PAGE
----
The problem with "Fitness" being a game changer, yeah the technology is cool and "wild" and all that. But the old joke about treadmills is that once bought they become clothes hangers in a bedroom. And the joke about new years resolutions and gym memberships. People that have casual interest in fitness tend to buy and then not use. People that have hard core interest in fitness won't really use it much either. I'm sure MS will be happy to have a few numbers of units sold that never get any use so they can say X million sold. But it is hardly a long term revenue generator for MS if it sits and collects dust. It also won't be sold along side fitness equipment (I don't believe it will anyway). You won't go to a store, online or retail, that has bikes, treadmills, oh and hey, Xbone sitting right there next to those. In other words, it will never get legitimate recognition as a fitness tool. Oh, MS will pretend it does, and you'll get corporate endorsement stuff from people who make money off their brand, like Sean T, or whoever. But you won't see real fitness trainers and other professionals say, "oh, just go get an Xbone and you're set!!!" The point is, just like that treadmill in your bedroom, Xbone has a ton of "potential", but just like that treadmill in your bedroom, the fitness "games" will collect dust, (proverbially if digital).
  • Ensoul - November 7, 2013 6:28 a.m.

    Yes well, that all sounds really neat and the potential is there; but that's all its going to be. It would be awesome to have those Kinect features applied to something besides fitness and dance; but I wouldn't hold your breath. It's been like this from the beginning, cool ideas that lead to statements of "They could..." followed by "Why don't they..." but those ideas remain just that: ideas. For whatever reason, I rarely see that kind of stuff happen. You just have to look at this current gen with the PS3 and Vita; even the Xbox and its smart glass. All kinds of potential there, I haven't really seen much done with it.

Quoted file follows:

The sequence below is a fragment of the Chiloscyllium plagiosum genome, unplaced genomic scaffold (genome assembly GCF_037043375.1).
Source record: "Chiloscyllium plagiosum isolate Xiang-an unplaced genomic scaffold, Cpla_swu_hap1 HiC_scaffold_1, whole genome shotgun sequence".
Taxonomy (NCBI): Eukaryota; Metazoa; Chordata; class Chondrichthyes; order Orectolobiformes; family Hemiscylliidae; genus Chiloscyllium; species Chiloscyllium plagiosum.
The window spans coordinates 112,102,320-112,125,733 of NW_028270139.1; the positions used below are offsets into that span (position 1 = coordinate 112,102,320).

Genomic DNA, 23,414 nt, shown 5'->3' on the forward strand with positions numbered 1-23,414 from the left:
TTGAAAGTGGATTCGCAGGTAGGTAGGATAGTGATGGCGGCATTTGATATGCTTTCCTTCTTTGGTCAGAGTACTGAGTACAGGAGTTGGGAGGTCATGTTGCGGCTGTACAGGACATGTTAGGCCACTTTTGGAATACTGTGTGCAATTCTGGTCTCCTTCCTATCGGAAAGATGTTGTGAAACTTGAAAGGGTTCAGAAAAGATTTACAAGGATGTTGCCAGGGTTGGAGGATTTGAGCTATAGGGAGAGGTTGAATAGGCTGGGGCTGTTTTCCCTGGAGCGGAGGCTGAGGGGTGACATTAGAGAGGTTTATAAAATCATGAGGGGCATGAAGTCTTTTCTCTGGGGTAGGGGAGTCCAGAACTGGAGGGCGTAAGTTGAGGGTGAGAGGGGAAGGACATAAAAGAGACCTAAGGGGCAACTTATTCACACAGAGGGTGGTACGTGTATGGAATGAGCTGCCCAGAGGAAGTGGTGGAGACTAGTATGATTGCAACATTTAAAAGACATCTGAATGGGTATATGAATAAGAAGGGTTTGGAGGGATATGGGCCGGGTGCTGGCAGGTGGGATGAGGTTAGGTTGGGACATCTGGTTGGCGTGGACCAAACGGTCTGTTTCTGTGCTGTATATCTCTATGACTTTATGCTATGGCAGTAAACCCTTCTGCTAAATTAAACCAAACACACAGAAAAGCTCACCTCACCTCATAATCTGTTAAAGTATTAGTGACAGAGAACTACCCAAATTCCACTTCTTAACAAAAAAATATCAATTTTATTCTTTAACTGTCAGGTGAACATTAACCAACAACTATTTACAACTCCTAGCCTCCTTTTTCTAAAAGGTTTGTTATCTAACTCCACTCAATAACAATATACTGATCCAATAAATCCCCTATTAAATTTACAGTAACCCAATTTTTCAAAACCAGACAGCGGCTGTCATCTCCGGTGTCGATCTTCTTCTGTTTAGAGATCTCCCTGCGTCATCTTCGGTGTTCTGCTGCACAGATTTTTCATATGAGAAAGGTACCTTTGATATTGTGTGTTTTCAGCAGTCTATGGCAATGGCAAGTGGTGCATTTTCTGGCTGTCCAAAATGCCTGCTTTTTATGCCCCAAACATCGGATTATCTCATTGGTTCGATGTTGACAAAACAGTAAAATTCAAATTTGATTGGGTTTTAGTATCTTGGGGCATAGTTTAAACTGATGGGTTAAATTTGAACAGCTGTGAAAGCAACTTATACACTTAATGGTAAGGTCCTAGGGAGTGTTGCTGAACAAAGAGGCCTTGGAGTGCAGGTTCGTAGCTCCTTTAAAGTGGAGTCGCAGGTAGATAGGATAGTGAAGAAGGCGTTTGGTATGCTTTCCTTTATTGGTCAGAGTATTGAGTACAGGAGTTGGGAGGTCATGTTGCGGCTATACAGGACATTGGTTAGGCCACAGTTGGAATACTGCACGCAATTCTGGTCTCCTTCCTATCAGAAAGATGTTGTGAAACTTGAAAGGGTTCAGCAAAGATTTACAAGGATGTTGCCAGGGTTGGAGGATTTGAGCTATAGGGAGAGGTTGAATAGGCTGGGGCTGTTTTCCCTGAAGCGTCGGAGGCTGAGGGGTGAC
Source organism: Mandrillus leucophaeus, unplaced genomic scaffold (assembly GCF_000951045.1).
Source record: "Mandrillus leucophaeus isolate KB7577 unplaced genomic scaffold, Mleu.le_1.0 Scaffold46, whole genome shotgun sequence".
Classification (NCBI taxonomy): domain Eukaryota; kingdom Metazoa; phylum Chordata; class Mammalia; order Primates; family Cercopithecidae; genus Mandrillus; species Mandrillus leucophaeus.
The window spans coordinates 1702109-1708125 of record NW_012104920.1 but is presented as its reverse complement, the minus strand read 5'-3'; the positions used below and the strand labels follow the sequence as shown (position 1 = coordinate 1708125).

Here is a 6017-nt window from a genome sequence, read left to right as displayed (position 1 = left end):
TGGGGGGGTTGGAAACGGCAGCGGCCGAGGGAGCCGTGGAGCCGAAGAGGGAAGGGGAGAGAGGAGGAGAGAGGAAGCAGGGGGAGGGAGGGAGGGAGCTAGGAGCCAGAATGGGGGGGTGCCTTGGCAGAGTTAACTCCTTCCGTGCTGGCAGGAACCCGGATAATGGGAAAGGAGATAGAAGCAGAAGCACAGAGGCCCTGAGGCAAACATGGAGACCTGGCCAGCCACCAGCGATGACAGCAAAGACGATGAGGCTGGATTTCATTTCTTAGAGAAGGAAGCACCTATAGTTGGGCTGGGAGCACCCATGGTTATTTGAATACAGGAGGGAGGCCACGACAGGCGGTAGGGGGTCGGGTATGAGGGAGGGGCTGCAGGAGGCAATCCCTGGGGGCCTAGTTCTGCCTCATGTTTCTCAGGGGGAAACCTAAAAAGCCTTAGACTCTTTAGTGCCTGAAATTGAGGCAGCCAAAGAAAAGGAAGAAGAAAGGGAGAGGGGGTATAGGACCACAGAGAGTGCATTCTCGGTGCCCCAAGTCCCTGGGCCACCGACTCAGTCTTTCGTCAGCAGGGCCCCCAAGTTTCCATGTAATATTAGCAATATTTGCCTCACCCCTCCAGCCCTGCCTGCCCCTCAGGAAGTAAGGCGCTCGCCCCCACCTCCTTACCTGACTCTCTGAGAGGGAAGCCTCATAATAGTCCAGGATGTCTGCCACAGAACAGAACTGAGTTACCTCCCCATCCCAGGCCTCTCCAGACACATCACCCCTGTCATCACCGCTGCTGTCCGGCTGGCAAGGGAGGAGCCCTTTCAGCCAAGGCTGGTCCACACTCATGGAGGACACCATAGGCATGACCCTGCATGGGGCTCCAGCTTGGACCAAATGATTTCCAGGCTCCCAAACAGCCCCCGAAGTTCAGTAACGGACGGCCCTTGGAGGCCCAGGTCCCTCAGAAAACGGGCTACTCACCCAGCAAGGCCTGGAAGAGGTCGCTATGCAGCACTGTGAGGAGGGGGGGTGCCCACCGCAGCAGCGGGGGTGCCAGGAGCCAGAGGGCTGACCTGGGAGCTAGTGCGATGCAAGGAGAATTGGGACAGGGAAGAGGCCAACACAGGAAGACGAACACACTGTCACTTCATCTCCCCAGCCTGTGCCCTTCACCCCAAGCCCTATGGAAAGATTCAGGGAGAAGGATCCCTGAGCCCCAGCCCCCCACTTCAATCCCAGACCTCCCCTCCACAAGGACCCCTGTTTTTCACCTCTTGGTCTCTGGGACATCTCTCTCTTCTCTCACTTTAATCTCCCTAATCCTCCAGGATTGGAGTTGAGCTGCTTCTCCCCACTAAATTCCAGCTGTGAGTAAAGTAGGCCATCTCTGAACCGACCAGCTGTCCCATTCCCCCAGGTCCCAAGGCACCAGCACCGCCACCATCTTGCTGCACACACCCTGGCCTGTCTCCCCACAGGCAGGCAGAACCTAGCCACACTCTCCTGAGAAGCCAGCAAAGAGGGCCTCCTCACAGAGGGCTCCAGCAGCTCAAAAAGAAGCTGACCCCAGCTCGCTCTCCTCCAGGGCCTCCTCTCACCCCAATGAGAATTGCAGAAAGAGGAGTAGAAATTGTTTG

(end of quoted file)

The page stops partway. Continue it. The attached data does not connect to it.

• Slayer11496 - November 7, 2013 3:20 a.m.

    You've made a better case for kinect than Microsoft ever has. With that said, I still find it underwhelming.
  • Eightboll812 - November 7, 2013 8:40 a.m.

    So true!
  • Jacko415 - November 6, 2013 10:38 p.m.

    "I'm afraid I can't do that, Dave."
  • GOD - November 6, 2013 6 p.m.

    Still not really interested in motion controls. I was honestly happy with Skyward Swords cutting, and that involved a controller set up that used only the swinging for my sword but still let me control every thing else with buttons and a thumbstick. If the motion controls require me to stand up, then it's already asking to much. Also, are you sure that the Kinect was actually reading your active muscle groups? Or was is just reading your stance and then by running that through the game knew which muscle groups to highlight because those are the ones that should be activated from that stance?